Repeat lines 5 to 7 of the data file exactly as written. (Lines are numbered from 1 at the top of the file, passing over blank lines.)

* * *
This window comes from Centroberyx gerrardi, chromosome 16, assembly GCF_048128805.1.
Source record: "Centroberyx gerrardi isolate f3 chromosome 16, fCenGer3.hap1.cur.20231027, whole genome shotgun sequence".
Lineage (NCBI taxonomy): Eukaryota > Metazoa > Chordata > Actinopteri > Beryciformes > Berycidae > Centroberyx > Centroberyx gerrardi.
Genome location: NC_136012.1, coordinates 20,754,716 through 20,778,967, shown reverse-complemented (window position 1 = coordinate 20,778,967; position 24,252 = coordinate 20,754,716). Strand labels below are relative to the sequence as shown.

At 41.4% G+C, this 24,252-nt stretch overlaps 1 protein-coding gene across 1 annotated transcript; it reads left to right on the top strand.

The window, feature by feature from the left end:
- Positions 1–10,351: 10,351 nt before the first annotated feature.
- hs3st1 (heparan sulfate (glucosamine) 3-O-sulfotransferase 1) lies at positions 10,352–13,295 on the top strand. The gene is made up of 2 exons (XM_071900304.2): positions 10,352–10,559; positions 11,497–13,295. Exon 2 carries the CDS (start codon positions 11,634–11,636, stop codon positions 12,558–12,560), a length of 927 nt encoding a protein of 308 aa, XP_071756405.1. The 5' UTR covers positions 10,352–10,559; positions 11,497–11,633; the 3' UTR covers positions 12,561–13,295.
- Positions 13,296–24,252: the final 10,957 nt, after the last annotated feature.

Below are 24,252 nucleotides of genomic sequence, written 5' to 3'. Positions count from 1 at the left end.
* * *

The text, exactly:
At 41.4% G+C, this 24,252-nt stretch overlaps 1 protein-coding gene across 1 annotated transcript; it reads left to right on the top strand.

The window, feature by feature from the left end:
- Positions 1–10,351: 10,351 nt before the first annotated feature.